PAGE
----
• Eirenicole

Members of Trust

Members of Trust

Members of Trust 2560 1920 Nicole

My father always wanted to be a cowboy. Last week, someone gave me this horseshoe cross as a Christmas gift. So, of course, I had to message her and say, “just what I always wanted!” So, I have told many of y’all this before, but my father always wanted to be a cowboy. He subscribed to Appaloosa News and we would go to the annual Stock Show and Rodeo in Denver every January. So the horseshoe art is especially meaningful to me, and that it evokes a cross, as well, further conjures the memory of my dad because he was a beautiful example of one who Trusts.

            My dad was in a work-related accident that left him covered in the hot tar that exploded from the tanker he was filling. Over 65% of his body sustained 2nd and 3rd degree burns wreaking havoc on his internal organs, as you might imagine. But when he was taken to hospital and as he was being wheeled in, a nurse later told my mom, he was singing hymns. And, when my mom visited him, his face swollen and burned, he looked at her and said, “my lips are burning for you.”

This man knew the truth of who is was and lived the trust he had in a God who came to live among us: Emmanuel. Now, my dad was certainly not a perfect person. And it is a truism that everyone is sainted in the memory of those who mourn them. But isn’t it right that this is so? For one, the person who has died now sees Jesus face-to-face and is counted among the saints who bear witness to God in that Great Cloud of Witnesses.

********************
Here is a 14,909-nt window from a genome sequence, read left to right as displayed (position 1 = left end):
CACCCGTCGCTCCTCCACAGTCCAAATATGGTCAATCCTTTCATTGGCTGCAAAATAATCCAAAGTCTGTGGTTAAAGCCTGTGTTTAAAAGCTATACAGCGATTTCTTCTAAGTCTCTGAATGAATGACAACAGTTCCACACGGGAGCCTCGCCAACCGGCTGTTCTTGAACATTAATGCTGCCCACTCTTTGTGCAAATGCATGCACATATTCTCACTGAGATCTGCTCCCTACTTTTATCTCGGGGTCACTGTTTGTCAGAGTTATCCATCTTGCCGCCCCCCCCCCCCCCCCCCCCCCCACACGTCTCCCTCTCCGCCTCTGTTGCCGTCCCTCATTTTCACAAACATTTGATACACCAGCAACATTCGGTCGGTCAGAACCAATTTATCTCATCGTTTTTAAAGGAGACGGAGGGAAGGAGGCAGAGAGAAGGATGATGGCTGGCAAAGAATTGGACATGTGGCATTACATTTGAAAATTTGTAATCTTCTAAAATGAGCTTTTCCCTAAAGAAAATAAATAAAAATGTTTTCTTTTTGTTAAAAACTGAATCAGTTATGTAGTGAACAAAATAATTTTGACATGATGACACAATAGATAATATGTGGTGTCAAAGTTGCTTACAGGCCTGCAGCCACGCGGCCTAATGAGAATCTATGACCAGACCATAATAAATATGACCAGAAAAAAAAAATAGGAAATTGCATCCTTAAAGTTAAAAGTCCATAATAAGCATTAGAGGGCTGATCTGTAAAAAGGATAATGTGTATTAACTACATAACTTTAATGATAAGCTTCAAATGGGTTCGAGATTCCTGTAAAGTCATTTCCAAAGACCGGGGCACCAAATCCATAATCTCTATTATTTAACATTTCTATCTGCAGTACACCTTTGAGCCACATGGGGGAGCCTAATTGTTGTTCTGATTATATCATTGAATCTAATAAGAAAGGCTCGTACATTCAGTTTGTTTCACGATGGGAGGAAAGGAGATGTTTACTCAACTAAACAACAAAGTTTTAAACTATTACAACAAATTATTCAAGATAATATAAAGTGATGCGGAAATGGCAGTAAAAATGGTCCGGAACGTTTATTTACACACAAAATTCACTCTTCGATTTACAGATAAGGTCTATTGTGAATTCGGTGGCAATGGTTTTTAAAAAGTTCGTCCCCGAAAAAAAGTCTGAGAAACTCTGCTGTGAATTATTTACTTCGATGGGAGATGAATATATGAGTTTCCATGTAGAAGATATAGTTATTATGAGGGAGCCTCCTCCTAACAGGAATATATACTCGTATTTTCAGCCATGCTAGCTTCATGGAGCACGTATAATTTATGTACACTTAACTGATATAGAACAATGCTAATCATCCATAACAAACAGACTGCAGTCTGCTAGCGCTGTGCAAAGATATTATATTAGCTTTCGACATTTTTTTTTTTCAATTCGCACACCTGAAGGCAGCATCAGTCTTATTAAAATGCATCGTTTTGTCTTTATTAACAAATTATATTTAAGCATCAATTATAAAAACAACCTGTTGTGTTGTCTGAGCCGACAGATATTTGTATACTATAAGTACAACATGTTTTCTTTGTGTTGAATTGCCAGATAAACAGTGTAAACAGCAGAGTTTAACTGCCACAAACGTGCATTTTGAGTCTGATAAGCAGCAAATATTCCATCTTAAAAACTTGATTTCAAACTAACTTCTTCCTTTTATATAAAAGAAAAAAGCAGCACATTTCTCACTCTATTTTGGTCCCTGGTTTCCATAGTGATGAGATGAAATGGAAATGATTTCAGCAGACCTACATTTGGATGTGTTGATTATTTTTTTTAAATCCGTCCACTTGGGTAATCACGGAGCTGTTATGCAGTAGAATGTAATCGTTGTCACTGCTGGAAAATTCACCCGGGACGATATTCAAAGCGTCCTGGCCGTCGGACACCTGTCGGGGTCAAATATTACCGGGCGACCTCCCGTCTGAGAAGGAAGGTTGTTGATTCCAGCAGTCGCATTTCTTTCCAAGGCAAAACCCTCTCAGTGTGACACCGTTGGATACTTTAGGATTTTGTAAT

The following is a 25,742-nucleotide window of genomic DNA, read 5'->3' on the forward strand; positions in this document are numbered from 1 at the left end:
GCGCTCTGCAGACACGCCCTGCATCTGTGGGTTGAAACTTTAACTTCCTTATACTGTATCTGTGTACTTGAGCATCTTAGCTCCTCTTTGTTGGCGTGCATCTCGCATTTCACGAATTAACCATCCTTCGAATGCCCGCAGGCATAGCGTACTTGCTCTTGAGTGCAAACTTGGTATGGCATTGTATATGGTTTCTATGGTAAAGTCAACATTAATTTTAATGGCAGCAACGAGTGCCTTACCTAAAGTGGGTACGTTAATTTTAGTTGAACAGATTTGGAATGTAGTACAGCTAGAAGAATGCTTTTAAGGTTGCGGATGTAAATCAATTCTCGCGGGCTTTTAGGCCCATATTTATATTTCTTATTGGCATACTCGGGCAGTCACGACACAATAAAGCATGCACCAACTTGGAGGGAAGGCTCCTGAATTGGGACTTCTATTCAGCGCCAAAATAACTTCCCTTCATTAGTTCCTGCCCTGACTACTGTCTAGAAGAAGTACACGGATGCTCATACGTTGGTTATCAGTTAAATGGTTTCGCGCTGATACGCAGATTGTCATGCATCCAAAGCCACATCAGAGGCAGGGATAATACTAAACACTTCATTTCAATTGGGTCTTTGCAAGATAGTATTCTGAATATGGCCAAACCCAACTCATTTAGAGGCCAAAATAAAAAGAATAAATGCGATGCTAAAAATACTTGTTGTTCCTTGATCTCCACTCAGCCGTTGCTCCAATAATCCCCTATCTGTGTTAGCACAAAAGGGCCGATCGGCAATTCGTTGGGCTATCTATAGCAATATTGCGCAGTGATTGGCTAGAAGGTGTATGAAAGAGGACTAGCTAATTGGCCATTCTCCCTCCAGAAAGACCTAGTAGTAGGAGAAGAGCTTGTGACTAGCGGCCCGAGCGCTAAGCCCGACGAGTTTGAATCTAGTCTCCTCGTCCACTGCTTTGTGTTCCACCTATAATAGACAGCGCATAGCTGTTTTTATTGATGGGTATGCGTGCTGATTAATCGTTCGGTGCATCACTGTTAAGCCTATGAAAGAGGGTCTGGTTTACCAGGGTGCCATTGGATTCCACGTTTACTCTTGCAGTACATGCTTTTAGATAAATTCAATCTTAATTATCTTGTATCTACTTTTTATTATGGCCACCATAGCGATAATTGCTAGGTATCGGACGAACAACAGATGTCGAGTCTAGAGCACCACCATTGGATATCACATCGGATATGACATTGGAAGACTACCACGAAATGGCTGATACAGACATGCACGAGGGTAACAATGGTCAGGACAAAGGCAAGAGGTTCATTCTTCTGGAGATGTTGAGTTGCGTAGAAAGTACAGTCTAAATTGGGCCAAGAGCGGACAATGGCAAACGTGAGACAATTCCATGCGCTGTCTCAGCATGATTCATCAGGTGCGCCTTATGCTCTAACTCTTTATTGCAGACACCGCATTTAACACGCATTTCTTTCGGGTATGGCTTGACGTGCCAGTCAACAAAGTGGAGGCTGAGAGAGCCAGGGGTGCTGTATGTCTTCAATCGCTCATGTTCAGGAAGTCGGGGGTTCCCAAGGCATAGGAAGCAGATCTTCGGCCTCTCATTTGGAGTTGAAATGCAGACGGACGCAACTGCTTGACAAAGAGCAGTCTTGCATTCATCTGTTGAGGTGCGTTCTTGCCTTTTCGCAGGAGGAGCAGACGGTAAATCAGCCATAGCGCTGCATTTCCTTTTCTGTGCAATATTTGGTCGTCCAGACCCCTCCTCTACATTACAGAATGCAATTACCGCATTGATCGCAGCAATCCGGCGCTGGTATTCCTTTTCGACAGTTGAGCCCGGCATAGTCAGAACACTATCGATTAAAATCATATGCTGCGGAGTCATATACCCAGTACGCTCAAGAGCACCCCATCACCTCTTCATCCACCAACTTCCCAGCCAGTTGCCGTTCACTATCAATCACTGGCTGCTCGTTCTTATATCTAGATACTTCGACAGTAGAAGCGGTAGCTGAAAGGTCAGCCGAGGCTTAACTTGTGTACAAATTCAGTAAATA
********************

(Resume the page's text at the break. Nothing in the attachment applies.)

And if we remember the acts of faith, the example of what it means to Trust a truth that we are made in God’s image and this God came to live among us, entering our space and time in the most vulnerable state; God the Creator of everything came in the form of an itty bitty of a baby – this one whom we claim to celebrate on the 25th. I’m grateful to Christy and Laurie (and all the GTGT peeps) who alerted me to this video. It is a lovely reminder to us where our focus must be …

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About the author

Nicole

Nicole Oliver Snyder’s expertise lies in the areas of leadership, gender issues, and mindfulness practice as it affects both. Leadership, particularly in an urban setting, requires community-relations skills, and an ability to clearly convey justice issues as they relate to felt, spiritual ones. Dr. Snyder is author of Leading Together: Mindfulness and the Gender Neutral Zone, and specializes in teaching mindfulness leadership development, formative spirituality, counseling, and Old Testament theology (emphasis on justice issues). She has a diverse background in international community-relations work combined with volunteer work in multi-ethnic communities, and with local institutions. She is an ordained Clergy; holds a BS in Human Development and Family Studies, w/Education Certificate, an MA-Counseling, MDiv Equiv., holds a Doctor of Ministry and Advanced Certification in Formative Spiritual Direction, and is a Licensed Professional Counselor (MI).

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